Bored-looking shop employees stare out the windows or down at their smart phones. We hasten back to the living streets of Havana and away from this anachronistic oddity.

5. The casa particulares

Havana Cuba - how much has Cuba changed? Casas

We’re big fans of staying in the casa particulares in Cuba. Private homes with enough space to fit a bedroom with a lockable door and its own bathroom facilities can apply for a licence to run what is essentially a B&B.

These casas are awesome because you are connected with the community much more and your money is going to the people instead of to hotels, which are run by the government military.

Since the last time we were here, there are lots more casas around, and the facilities they’re offering are also more complete.

We’re staying in La Gargola – more like a miniature hostel than a proper casa particular, but still privately owned. This place is so well located. If you want to stay in Old Havana, you should definitely check this one out.

And the good news…

In spite of all the changes that have happened in Cuba since 2014, the city still feels the same. It’s absolutely awesome to be back here – it almost feels like coming home.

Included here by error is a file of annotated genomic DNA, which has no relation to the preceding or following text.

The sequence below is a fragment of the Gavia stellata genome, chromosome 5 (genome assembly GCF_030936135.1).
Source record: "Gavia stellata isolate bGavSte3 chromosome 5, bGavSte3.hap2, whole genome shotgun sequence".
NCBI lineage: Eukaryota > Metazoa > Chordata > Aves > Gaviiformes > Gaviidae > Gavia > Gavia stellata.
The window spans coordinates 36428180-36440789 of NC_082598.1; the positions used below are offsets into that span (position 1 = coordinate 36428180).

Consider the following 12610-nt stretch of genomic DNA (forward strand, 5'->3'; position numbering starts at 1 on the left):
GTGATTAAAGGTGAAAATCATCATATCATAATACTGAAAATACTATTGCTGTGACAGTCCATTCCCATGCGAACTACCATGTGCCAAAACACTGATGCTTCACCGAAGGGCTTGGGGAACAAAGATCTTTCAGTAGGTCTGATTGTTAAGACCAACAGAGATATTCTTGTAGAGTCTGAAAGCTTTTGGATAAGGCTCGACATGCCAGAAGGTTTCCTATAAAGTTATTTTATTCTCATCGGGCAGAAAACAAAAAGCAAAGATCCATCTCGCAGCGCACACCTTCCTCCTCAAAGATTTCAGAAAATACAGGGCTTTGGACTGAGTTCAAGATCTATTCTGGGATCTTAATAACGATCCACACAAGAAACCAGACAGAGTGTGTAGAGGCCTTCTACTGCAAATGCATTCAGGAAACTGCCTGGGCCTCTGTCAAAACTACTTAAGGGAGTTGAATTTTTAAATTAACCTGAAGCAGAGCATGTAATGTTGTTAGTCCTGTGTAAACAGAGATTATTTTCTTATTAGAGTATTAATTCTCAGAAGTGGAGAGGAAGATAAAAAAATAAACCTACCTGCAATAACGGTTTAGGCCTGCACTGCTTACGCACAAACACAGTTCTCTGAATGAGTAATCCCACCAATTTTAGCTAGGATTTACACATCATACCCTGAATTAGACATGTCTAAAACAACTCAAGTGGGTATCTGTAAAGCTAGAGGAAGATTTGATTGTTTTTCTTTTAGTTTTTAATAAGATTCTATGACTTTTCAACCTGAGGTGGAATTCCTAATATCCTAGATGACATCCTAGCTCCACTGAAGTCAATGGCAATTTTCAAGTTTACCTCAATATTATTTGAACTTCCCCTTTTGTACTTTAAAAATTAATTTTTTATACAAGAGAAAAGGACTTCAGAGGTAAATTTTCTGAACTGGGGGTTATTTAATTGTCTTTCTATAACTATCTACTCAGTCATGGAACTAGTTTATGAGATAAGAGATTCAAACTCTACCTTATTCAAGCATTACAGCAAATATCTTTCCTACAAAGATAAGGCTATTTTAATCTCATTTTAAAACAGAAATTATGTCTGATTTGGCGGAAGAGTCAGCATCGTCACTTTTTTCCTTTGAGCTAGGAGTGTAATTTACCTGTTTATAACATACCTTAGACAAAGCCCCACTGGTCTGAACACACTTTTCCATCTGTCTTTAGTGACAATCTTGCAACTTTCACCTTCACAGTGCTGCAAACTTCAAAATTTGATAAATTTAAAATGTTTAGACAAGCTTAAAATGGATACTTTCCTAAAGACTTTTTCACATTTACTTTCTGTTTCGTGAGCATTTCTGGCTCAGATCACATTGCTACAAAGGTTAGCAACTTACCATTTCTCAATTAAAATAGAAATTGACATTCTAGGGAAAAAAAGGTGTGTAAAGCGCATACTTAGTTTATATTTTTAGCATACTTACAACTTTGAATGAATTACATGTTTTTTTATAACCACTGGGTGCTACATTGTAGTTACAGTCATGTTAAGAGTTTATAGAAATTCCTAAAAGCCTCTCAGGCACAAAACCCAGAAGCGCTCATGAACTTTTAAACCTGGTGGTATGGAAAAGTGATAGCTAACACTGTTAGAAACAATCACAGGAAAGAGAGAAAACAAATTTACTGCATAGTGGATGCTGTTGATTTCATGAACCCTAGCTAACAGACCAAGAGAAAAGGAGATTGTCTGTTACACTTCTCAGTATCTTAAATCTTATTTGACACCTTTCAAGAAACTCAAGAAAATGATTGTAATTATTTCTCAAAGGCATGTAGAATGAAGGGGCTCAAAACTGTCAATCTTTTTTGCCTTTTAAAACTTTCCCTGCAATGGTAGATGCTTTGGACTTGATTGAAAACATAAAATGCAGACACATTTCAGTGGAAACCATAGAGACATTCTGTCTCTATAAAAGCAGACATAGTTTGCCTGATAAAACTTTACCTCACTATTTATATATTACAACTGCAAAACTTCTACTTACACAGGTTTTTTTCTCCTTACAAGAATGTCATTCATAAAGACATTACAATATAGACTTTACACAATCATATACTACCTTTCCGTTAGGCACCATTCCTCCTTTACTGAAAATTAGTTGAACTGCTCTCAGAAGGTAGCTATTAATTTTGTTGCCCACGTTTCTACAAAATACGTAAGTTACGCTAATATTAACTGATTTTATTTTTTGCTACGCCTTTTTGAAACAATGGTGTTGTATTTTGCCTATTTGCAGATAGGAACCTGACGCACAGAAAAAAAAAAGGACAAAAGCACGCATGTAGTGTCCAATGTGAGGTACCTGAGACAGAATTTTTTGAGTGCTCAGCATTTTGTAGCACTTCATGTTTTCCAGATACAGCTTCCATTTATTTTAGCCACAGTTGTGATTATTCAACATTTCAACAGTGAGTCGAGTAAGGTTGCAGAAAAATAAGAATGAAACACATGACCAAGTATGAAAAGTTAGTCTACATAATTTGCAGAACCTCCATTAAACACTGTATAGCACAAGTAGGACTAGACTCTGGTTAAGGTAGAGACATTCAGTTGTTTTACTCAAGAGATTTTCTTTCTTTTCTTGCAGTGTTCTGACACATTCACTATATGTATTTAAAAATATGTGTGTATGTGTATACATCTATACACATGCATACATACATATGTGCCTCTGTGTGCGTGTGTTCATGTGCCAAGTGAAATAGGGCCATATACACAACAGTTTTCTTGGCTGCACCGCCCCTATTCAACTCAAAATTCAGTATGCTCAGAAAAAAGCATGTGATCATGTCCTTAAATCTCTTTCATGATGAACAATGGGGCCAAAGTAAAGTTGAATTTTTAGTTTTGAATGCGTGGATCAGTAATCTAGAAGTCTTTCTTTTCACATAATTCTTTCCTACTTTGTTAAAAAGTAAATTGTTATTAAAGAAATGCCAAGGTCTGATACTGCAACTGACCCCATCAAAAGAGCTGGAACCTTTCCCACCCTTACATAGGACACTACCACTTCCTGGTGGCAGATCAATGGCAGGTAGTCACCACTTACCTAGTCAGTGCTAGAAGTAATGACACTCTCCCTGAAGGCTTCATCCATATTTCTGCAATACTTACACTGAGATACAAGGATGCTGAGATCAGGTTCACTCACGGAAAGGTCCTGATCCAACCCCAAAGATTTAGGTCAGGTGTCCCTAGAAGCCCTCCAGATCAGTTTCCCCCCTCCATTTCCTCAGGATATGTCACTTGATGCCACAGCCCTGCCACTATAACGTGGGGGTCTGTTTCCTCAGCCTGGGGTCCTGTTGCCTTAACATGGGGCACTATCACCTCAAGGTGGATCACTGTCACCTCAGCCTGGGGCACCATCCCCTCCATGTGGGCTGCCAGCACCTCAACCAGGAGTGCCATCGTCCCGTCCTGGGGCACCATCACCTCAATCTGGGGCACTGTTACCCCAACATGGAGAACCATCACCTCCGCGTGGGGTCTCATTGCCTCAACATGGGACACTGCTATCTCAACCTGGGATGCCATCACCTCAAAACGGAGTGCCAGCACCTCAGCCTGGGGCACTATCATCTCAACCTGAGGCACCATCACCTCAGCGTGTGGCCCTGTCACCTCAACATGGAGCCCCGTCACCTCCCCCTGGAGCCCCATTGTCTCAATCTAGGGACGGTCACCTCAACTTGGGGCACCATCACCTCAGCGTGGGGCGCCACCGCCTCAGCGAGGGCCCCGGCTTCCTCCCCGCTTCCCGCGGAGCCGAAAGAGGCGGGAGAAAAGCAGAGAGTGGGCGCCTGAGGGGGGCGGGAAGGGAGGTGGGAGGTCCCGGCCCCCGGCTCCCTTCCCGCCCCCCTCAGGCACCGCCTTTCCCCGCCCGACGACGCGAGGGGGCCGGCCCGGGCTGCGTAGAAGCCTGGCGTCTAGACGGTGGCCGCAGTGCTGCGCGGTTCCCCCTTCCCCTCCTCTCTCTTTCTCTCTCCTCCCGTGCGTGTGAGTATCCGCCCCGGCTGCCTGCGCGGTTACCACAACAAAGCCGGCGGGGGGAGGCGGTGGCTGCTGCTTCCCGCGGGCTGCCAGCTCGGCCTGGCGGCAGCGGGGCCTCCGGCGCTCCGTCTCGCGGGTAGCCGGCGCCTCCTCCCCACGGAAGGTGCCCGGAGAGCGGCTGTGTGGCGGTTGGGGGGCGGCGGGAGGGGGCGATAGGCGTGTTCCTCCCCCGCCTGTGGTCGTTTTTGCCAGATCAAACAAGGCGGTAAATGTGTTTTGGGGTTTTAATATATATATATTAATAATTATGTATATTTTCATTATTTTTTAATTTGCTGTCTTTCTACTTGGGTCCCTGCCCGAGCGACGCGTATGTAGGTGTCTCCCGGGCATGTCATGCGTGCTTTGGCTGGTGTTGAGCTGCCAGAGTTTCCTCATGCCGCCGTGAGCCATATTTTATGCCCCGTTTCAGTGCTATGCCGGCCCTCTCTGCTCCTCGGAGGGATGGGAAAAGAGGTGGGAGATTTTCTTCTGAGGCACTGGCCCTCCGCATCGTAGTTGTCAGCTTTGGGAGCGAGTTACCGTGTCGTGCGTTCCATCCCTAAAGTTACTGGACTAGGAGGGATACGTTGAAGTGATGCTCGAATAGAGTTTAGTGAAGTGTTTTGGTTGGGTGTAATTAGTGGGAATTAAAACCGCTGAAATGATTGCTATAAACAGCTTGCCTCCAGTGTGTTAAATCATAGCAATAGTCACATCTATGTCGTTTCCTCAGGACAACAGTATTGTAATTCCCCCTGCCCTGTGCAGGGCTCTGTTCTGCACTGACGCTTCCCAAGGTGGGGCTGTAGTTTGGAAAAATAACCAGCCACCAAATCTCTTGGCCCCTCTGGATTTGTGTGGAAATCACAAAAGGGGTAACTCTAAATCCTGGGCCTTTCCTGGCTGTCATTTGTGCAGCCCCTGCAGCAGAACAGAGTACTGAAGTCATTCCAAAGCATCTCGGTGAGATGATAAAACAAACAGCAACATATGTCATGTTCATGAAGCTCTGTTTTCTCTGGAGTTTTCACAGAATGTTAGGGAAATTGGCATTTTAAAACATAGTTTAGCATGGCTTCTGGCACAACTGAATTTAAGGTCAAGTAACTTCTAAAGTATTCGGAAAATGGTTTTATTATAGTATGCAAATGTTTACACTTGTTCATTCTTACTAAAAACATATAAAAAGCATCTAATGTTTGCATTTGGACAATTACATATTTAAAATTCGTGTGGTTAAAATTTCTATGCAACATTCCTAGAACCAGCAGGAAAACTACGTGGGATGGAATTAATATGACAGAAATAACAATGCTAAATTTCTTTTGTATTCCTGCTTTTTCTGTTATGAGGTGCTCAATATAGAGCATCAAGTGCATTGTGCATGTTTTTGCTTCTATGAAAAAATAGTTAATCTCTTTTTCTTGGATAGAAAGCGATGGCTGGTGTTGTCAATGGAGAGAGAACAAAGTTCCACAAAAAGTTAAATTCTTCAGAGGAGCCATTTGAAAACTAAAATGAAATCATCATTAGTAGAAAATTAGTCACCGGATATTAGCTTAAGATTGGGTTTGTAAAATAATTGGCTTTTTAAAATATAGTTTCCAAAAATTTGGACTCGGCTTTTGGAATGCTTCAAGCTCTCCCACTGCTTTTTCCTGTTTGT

It’s also still a photographer’s paradise, with incredible things happening and life doing its thing before your very eyes. Here are some of our favourite shots from Havana – though I think we’ll be sharing a few more with you over the next little while:

Havana Cuba - how much has Cuba changed? Sunrise

Sunrise in Havana. Early morning in this city is definitely the time to go exploring

Havana Cuba - how much has Cuba changed? Streets

The colour and life of Havana Viejo never gets boring

Havana Cuba - how much has Cuba changed?

Amidst the old crumbling ruins of tenements are grand arched passageways of perfect symmetry and architecture

Havana Cuba - how much has Cuba changed? Cats

Early in the morning, these cats are all waiting by this door for their breakfast

Havana Cuba - how much has Cuba changed? Bananas

As quickly as Havana is progressing, it’s still things like this that give you hope that it’s a city that will never lose its sense of humour or its ingenuity

Havana Cuba - how much has Cuba changed? Old style

With the Grand Teatro de la Habana in the background, this old horse and carriage brings history alive

Havana Cuba - how much has Cuba changed? Fishing

The fishermen along the Malecon – Havana’s sea wall – throw a line in

Havana Cuba - how much has Cuba changed? Fishing

The sun sets perfectly with the Cuban fishermen still casting their hopes into the Caribbean

Havana Cuba - how much has Cuba changed? Street photography

Wedged between two taller white buildings, this old duck-egg blue perfume shop catches Christina’s sharp eye

Havana Cuba - how much has Cuba changed? Colour

The colours of Cuba are so bright in places around Havana

Havana Cuba - how much has Cuba changed? Streets